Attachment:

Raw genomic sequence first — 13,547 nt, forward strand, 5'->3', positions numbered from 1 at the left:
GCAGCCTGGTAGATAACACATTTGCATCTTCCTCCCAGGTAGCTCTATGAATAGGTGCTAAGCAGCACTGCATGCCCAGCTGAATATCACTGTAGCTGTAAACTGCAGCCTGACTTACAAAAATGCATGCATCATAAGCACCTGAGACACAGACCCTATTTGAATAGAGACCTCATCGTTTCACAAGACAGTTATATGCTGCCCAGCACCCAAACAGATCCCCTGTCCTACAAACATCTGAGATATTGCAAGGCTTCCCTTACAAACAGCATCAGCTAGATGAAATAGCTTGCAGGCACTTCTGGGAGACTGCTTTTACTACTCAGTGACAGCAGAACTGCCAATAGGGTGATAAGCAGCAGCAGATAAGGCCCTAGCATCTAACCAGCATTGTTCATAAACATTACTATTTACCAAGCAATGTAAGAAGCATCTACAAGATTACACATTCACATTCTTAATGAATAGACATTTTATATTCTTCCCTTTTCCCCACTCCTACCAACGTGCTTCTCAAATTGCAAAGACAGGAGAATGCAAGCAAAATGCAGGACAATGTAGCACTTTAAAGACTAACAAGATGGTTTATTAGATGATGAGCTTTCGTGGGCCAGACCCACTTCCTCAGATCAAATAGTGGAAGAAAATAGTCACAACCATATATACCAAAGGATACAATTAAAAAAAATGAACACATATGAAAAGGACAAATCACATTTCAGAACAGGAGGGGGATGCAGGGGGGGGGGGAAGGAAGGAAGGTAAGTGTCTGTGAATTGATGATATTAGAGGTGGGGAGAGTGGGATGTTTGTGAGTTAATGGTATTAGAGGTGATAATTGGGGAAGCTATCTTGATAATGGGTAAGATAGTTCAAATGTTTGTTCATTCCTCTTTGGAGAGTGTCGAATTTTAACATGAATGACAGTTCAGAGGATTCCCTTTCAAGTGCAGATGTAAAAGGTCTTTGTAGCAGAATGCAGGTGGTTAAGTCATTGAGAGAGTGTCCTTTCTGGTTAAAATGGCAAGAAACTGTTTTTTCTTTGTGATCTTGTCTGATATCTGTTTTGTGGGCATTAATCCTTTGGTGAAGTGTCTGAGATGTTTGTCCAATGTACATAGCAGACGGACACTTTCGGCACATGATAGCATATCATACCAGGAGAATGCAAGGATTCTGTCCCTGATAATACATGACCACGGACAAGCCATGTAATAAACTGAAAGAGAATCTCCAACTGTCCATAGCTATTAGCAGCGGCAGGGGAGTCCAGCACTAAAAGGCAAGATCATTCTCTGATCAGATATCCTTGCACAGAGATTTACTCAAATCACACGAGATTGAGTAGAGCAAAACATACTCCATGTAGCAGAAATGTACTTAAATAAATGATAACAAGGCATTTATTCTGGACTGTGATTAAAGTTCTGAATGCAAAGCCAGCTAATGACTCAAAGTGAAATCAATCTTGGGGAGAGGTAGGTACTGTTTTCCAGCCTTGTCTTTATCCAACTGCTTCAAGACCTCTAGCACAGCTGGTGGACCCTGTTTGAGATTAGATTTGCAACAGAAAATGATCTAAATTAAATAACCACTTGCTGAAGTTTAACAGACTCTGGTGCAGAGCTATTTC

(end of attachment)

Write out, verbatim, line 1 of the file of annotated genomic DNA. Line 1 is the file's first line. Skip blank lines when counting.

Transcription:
Raw genomic sequence first — 13,547 nt, forward strand, 5'->3', positions numbered from 1 at the left: